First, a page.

Posts tagged cosmos

Scienthusiast

What is that word?  I made it up.  It’s a mix of science + enthusiast.  I have to be careful though.  I’m NOT a scientist.  I’m enthusiastic about science.  So it’s what I’m going to start calling myself.

Yes, I’m a scienthusiast.

I guess it could be hyphenated  sci-enthusiast?  Maybe scien-thusiast?  Either way, I looked around Google briefly and it’s possible I thought of this before billions of other people?  Maybe it’s some horrible word that I shouldn’t use?  Nah, it’s great!  It describes me quite fittingly, I think.

So there, it’s my word.  It’s OK, you can borrow it.  I expect royalties though!

What to do with it?  Well, I think the world needs more enthusiasm for science.  Not to solve every lurking problem in our lives but to better understand how the world around us works.  Some mysteries shall remain so.  There are some exceedingly complex things in the Universe that aren’t really practical for everyone to know.  Unless it’s your job to know them, that is.

So, perhaps one of my goals in life is to help spread the word of science; Turn people on to how it all works, at a fundamental level.  It always goes back to a quote from Carl Sagan.  Roughly, we live in a world filled with technology.  So few people understand how it all works.  You don’t have to be a scientist to understand.  You simply have to open your mind to it.  When people learn how things actually work, it’s usually one of those “wow…” moments.

In saying that, remember, we can’t let go of reason for madness.  There was a time when people who studied the heavens feared retribution.  Good people were arrested, exiled or even killed for observing something knowable versus believing in something we couldn’t know.  It might seem insane to think that could happen again, but remember as a species, we’re very young.  There are a lot of good and honest people out there that speak for science.

Science is interesting because it changes based on observation.  In that sense, our view of the world has evolved, as our methods and tools have evolved.  The next few decades should prove to be very exciting in the realm of understanding.  How the forefathers of great thinkers should like to be alive today to have a glimpse at what we know.  How the great thinkers of our future might look back and realize how primitive our thinking was.  Each new generation stands on the shoulders of giants from the previous.

Life; space; time; the Cosmos; all encompassing and all waiting to be discovered and understood.  We are, in a way, how the Universe understands itself.

We, as the human race, must keep it going.  If we’re not to be scientists, we should at least be enthusiastic about science.

Enter: The Scienthusiast.

A new type of supernova?

SN 2006gy

This one exploding star outshines an entire galaxy! The NGC 1260 core is the dimmer object.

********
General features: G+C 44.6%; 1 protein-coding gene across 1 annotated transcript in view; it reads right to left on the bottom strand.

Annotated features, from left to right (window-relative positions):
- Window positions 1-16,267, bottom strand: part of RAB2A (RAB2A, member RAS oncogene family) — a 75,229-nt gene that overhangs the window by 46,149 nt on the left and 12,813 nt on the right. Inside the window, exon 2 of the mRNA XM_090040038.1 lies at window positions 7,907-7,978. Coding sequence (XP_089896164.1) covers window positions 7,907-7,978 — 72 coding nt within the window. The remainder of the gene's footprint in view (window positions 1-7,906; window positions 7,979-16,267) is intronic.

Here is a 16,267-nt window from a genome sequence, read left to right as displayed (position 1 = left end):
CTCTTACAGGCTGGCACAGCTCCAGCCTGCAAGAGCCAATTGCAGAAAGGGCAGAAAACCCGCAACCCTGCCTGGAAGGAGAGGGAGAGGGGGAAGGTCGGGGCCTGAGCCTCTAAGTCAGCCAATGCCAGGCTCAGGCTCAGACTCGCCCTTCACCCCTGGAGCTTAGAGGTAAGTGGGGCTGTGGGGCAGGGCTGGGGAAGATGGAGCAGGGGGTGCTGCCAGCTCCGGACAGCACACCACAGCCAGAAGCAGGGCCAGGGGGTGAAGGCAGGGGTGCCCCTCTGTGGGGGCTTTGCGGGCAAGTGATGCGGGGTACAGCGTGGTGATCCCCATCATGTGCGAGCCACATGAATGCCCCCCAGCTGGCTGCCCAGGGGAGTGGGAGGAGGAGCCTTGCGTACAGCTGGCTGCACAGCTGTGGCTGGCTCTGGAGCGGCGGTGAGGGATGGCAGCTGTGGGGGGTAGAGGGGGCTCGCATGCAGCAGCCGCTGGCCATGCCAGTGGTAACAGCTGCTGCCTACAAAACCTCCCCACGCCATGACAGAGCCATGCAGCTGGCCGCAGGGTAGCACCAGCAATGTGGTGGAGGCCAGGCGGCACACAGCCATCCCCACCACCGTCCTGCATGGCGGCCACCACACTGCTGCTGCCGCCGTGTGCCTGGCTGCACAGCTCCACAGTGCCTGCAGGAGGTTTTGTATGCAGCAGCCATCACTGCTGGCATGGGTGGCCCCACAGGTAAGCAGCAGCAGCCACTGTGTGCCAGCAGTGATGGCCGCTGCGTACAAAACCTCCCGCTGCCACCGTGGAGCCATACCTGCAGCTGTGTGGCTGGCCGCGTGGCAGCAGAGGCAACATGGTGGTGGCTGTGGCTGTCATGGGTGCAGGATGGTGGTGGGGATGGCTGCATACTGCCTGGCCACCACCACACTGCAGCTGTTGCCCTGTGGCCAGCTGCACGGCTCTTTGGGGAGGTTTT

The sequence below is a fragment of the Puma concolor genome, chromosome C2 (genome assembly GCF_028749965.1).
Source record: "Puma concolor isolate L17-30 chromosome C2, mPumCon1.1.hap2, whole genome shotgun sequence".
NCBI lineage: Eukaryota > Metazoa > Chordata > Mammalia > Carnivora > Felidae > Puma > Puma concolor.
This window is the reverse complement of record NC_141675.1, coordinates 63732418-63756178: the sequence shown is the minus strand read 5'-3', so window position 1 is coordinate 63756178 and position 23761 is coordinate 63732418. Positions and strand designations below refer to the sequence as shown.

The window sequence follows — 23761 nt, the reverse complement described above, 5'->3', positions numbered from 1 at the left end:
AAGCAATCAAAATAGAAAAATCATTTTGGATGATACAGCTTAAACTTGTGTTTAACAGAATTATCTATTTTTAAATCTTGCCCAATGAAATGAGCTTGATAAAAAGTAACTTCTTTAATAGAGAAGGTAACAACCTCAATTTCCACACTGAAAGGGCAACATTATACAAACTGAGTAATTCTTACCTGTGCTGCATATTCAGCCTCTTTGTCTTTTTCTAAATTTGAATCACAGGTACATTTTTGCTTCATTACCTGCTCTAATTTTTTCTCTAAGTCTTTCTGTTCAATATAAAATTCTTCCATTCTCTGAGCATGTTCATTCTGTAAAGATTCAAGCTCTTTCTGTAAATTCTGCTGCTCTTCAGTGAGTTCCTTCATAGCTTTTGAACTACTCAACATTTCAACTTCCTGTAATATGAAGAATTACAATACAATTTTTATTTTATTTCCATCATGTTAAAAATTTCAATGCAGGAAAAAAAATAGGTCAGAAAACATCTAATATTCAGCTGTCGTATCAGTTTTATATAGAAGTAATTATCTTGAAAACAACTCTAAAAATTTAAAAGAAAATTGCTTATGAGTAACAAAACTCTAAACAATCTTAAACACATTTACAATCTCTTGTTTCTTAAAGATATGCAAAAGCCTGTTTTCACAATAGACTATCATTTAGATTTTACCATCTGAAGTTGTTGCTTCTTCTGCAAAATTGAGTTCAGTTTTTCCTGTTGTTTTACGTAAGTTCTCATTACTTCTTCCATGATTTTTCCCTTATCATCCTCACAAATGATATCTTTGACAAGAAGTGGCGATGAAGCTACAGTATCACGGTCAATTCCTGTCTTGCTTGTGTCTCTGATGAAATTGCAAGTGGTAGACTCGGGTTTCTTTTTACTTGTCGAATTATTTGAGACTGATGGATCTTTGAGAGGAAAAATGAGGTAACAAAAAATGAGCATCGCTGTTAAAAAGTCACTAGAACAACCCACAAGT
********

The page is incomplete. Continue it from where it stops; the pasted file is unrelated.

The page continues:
Ok, I thought I was all on the up and up with these things and how they worked.  Ok, that is, as much as a layman can be on the up and up.  I am not an astrophysicist (yet)!

So get this: a few years ago we witnessed a strange supernova.  Actually, a little back story first.  The general idea I always had was that stars with several solar masses went supernova.  Reason being, they burned through their fuel at a greater rate.  Once the fuel at the core was gone or fusion wasn’t adequate enough to resist the inward pressure (gravity) the whole thing collapsed.  This releases a tremendous amount of energy and essentially the star explodes.  You get left with a huge amount of ‘stuff’ being blown out into space and you’re left with either a neutron star or black hole at what used to be the core of the star.

That was a super basic overview and back story.  So what is this new supernova?  It is being called a Pair-instability Supernova.  What the what?!  If the name sounds bizarre then wait until you hear about how it works.

So here is how it goes.  First, you need a supermassive star.  A star of 130-250 solar masses seems to be the “zone”.  Instinctively, one thinks “the more massive the star, the more massive the black hole it leaves behind”.  Well, not really.  At least, not in the case of this kind of star.  See, these supermassive stars have low metallicity.  I believe that means they’re almost entirely Hydrogen and Helium with very little other elements present…

…and well, I’m going to just post what Wiki says because I’m feeling lazy:

A pair instability supernova occurs when pair production, the production of free electrons and positrons in the collision between atomic nuclei and energetic gamma rays, reduces thermal pressure inside a supermassive star‘s core. This pressure drop leads to a partial collapse, then greatly accelerated burning in a runaway thermonuclear explosion which blows the star completely apart without leaving a black hole remnant behind.[1][2] Pair instability supernovae can only happen in stars with a mass range from around 130 to 250 solar masses and low to moderate metallicity (low abundance of elements other than hydrogen and helium, a situation common in Population III stars). The recently observed objects SN 2006gy and SN 2007bi[3] are hypothesized to have been pair instability supernovae.

So there, you have it.  The star goes kablooey and leaves nothing but the fresh scent of brute.  Ok maybe not.  Incredible though, that a star can completely obliterate itself and leave nothing behind.

With that said, the star SN 2006gy is in a galaxy some 240 million light  years away (ie the light we saw originated 240 million years ago).  There is a star nearer to us, Eta Carinae that might go supernova much in the same way.  If it does, it will likely be brilliantly bright.  Visible during the day and able to be read by at night.

Fact is stranger than fiction, once again.

More info here

And here (this site has multiple links at the bottom)

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